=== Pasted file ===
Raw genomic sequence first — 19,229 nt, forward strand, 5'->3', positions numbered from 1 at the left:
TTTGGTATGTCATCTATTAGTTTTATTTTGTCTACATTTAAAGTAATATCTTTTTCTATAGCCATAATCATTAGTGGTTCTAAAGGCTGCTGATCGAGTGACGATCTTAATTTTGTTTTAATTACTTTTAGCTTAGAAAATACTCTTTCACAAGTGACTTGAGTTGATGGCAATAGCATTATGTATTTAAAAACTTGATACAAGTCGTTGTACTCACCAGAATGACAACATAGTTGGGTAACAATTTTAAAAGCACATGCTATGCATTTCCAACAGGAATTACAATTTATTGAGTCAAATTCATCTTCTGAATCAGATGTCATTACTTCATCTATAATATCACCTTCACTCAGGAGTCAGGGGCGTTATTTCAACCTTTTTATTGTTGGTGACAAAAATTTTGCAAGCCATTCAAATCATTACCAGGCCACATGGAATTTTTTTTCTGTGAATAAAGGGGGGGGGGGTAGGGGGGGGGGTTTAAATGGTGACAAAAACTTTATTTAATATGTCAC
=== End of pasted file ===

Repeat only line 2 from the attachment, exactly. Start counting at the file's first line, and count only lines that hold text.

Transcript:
TTTGGTATGTCATCTATTAGTTTTATTTTGTCTACATTTAAAGTAATATCTTTTTCTATAGCCATAATCATTAGTGGTTCTAAAGGCTGCTGATCGAGTGACGATCTTAATTTTGTTTTAATTACTTTTAGCTTAGAAAATACTCTTTCACAAGTGACTTGAGTTGATGGCAATAGCATTATGTATTTAAAAACTTGATACAAGTCGTTGTACTCACCAGAATGACAACATAGTTGGGTAACAATTTTAAAAGCACATGCTATGCATTTCCAACAGGAATTACAATTTATTGAGTCAAATTCATCTTCTGAATCAGATGTCATTACTTCATCTATAATATCACCTTCACTCAGGAGTCAGGGGCGTTATTTCAACCTTTTTATTGTTGGTGACAAAAATTTTGCAAGCCATTCAAATCATTACCAGGCCACATGGAATTTTTTTTCTGTGAATAAAGGGGGGGGGGGTAGGGGGGGGGGTTTAAATGGTGACAAAAACTTTATTTAATATGTCAC